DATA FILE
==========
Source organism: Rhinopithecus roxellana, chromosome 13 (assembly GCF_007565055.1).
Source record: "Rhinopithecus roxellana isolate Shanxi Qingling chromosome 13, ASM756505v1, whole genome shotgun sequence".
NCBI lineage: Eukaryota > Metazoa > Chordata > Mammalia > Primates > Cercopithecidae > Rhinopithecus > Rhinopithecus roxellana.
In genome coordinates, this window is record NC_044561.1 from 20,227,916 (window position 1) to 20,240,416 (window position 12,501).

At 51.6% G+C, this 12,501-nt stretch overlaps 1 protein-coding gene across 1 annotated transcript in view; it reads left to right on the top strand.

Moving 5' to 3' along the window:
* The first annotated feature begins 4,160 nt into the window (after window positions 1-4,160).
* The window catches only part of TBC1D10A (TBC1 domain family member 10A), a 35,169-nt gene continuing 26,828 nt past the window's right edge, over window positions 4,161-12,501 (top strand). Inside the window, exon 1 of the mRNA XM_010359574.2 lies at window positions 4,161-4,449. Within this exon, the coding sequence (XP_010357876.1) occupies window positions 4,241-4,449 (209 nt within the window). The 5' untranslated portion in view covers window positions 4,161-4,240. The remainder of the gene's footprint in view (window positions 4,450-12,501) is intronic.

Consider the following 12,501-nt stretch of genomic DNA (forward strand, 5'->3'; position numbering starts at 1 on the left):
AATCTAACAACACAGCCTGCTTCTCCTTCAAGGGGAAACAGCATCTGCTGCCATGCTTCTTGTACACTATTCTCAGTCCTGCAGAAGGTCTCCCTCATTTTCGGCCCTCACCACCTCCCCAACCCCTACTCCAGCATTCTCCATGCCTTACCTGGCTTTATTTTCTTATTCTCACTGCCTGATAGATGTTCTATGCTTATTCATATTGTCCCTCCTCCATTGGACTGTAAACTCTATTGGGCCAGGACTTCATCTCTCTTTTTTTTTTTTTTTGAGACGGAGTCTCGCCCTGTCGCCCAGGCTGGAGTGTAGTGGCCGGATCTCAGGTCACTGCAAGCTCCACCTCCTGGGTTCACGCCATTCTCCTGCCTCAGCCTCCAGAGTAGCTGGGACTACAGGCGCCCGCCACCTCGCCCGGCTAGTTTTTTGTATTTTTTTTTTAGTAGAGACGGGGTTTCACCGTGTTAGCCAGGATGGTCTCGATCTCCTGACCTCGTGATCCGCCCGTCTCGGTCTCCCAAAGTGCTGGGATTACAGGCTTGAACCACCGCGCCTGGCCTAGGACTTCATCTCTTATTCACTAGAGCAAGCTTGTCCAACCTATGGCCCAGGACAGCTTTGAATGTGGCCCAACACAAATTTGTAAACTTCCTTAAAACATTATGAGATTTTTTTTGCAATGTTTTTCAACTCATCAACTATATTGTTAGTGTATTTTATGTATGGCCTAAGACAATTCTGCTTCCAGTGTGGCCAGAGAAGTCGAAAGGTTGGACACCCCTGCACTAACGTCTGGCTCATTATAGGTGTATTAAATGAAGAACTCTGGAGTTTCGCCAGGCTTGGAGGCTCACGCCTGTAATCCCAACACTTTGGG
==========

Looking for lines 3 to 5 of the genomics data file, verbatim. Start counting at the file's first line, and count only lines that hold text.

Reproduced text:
NCBI lineage: Eukaryota > Metazoa > Chordata > Mammalia > Primates > Cercopithecidae > Rhinopithecus > Rhinopithecus roxellana.
In genome coordinates, this window is record NC_044561.1 from 20,227,916 (window position 1) to 20,240,416 (window position 12,501).

At 51.6% G+C, this 12,501-nt stretch overlaps 1 protein-coding gene across 1 annotated transcript in view; it reads left to right on the top strand.